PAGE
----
The West End Facelift
Long Anticipated Paving of West End Road, Sewage System is Coming, Authorities Say

February 1st, 2011
by Thomas Tomczyk

[private]

A Main street of West End after a storm.

A Main street of West End after a storm.

After years of no infrastructure investment in West End, Roatan’s tourist hub, the Municipality is taking an initiative to improve the community’s sewer and road. To help cover the cost of the project a trust was set up at Banco Atlantida in the amount of Lps. 14 million. “I saved as much money as I could last year,” said Mayor Julio Galindo, who hopes he can increase the trust to Lps. 47 million to be able to cover other infrastructure projects in his municipality.

The funding of these types of projects by each one of Honduras’ 298 municipalities has become more difficult. Honduras just lost the $200 million in World Bank 2011 assistance from “Fondo Prosperidad,” because the country was assessed as having fallen in the rankings in corruption. This money was destined for infrastructure projects–roads, business loans and tourism.

The black water project for 3,000 West End residents is estimated to cost around Lps. 15 million and to begin in March. So far 19 companies, four of them based on Roatan, have submitted their Bona Fide credentials for West End project bid. The deadline for the bid itself is scheduled for February 11. “We hope to have the project finished by summer,” said Mayor Galindo

The weak point of the plan is to pay for the black water plant, but not to leave any money for the expense of connecting people to the main lines, ” says Dan Taylor, who believes that this was the major flaw in the construction and funding of the Coxen Hole black water treatment plan. Dan Taylor’s ACME Environmental is one of the companies bidding for the project in West End.

West End property owners are expected to pay around $17 a month until the sewer project is paid off, currently estimated to be around nine years. “By law I have to charge property owners for some of the cost involved in these projects,” said Mayor Galindo. The corporation decides on the percentage rate of the cost of each individual project that property owners have to pay.

West End road is planned to be paved along a roughly one kilometer stretch–from Woody’s grocery store to Miller’s Avenue. The black water system will serve almost the entire community, from Seagrape in the north to Miller’s Avenue in the south. “It [the road] is going to be concrete, but we are working with the community to decide the color,” said Mayor Galindo.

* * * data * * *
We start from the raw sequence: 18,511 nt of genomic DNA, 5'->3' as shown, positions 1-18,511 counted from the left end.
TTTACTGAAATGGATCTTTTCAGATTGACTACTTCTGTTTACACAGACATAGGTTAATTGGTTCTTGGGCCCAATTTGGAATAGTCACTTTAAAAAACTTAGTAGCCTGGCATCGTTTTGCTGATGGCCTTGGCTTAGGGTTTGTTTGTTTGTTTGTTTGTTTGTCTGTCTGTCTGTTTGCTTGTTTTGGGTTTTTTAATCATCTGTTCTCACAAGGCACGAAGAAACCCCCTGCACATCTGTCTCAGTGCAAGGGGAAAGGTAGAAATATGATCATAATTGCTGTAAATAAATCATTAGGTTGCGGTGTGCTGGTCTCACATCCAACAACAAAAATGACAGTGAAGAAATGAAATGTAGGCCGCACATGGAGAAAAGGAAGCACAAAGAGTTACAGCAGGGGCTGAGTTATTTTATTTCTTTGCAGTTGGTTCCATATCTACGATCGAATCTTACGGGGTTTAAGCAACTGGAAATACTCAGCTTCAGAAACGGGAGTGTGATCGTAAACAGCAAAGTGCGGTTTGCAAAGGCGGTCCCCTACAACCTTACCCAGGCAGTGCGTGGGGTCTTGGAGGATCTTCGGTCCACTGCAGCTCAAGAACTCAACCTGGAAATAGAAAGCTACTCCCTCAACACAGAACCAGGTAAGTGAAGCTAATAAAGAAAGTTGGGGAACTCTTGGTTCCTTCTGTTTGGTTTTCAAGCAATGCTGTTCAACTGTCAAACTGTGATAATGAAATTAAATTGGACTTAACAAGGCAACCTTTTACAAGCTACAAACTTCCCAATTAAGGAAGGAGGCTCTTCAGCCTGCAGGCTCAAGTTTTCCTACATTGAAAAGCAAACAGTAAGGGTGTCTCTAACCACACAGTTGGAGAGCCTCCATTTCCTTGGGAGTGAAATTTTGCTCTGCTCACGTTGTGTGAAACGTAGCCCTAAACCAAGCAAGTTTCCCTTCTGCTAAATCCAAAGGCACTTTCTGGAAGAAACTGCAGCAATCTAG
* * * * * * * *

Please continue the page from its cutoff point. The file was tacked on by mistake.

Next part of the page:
Other projects still in the planning stages include a mile-long Coxen Hole seawall and walkway. “It’s very ambitious, but it’s my idea of how to kill three birds with one stone,” said Mayor Galindo. The one-mile-long seawall would be created from the fill (excavation) of the “North Hill” at Roatan Airport, which would allow for the airport to expand, and according to Mayor Galindo, beautify Coxen Hole, expand its shopping appeal and ease traffic congestion. The seawall, running from Port of Roatan to the Point, would also serve to run the sewer lines and electrical lines. “I’m trying to do projects that are not so popular but need to be done,” says Mayor Galindo.

Yet another infrastructure plan in the making is related to the municipal garbage dump that is projected to reach capacity in 1-2 years time. Mayor Galindo says that the Municipality is looking at purchasing an adjacent site for the expansion of the Roatan Municipal dump. “We want to make a sports facility on the site of the old dump,” says Mayor Galindo, who envisions a possible Municipal football stadium. Galindo believes that this would not only fill a need for sporting facilities on the island, but would also raise interest in how the dump is managed and how it looks, if people were involved in activities close to it.